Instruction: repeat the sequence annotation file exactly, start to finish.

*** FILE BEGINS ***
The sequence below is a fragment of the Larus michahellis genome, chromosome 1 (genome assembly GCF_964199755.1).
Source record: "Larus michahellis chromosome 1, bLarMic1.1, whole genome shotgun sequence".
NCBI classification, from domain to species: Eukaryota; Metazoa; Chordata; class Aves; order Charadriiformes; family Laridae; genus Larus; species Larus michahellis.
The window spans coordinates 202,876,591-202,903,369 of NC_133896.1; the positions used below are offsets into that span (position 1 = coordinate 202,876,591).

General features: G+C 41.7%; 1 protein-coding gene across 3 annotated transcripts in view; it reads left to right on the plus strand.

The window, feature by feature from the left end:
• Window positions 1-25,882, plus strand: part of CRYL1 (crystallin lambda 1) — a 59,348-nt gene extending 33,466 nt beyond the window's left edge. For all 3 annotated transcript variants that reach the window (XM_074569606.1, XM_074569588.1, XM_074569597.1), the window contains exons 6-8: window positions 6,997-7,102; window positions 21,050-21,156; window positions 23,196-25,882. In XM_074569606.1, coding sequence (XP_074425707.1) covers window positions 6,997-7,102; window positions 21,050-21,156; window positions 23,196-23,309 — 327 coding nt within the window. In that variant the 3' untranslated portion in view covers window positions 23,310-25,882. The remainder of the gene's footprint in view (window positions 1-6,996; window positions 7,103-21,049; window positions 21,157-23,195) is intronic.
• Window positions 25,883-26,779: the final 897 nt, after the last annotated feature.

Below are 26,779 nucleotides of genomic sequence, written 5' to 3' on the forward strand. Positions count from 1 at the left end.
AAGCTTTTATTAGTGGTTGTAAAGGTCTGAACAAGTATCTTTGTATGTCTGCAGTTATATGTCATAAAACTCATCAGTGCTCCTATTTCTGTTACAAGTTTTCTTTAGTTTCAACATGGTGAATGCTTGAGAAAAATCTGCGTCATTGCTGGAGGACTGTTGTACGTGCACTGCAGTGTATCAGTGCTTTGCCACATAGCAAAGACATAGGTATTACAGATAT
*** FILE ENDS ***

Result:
The sequence below is a fragment of the Larus michahellis genome, chromosome 1 (genome assembly GCF_964199755.1).
Source record: "Larus michahellis chromosome 1, bLarMic1.1, whole genome shotgun sequence".
NCBI classification, from domain to species: Eukaryota; Metazoa; Chordata; class Aves; order Charadriiformes; family Laridae; genus Larus; species Larus michahellis.
The window spans coordinates 202,876,591-202,903,369 of NC_133896.1; the positions used below are offsets into that span (position 1 = coordinate 202,876,591).

General features: G+C 41.7%; 1 protein-coding gene across 3 annotated transcripts in view; it reads left to right on the plus strand.

The window, feature by feature from the left end:
• Window positions 1-25,882, plus strand: part of CRYL1 (crystallin lambda 1) — a 59,348-nt gene extending 33,466 nt beyond the window's left edge. For all 3 annotated transcript variants that reach the window (XM_074569606.1, XM_074569588.1, XM_074569597.1), the window contains exons 6-8: window positions 6,997-7,102; window positions 21,050-21,156; window positions 23,196-25,882. In XM_074569606.1, coding sequence (XP_074425707.1) covers window positions 6,997-7,102; window positions 21,050-21,156; window positions 23,196-23,309 — 327 coding nt within the window. In that variant the 3' untranslated portion in view covers window positions 23,310-25,882. The remainder of the gene's footprint in view (window positions 1-6,996; window positions 7,103-21,049; window positions 21,157-23,195) is intronic.
• Window positions 25,883-26,779: the final 897 nt, after the last annotated feature.

Below are 26,779 nucleotides of genomic sequence, written 5' to 3' on the forward strand. Positions count from 1 at the left end.
AAGCTTTTATTAGTGGTTGTAAAGGTCTGAACAAGTATCTTTGTATGTCTGCAGTTATATGTCATAAAACTCATCAGTGCTCCTATTTCTGTTACAAGTTTTCTTTAGTTTCAACATGGTGAATGCTTGAGAAAAATCTGCGTCATTGCTGGAGGACTGTTGTACGTGCACTGCAGTGTATCAGTGCTTTGCCACATAGCAAAGACATAGGTATTACAGATAT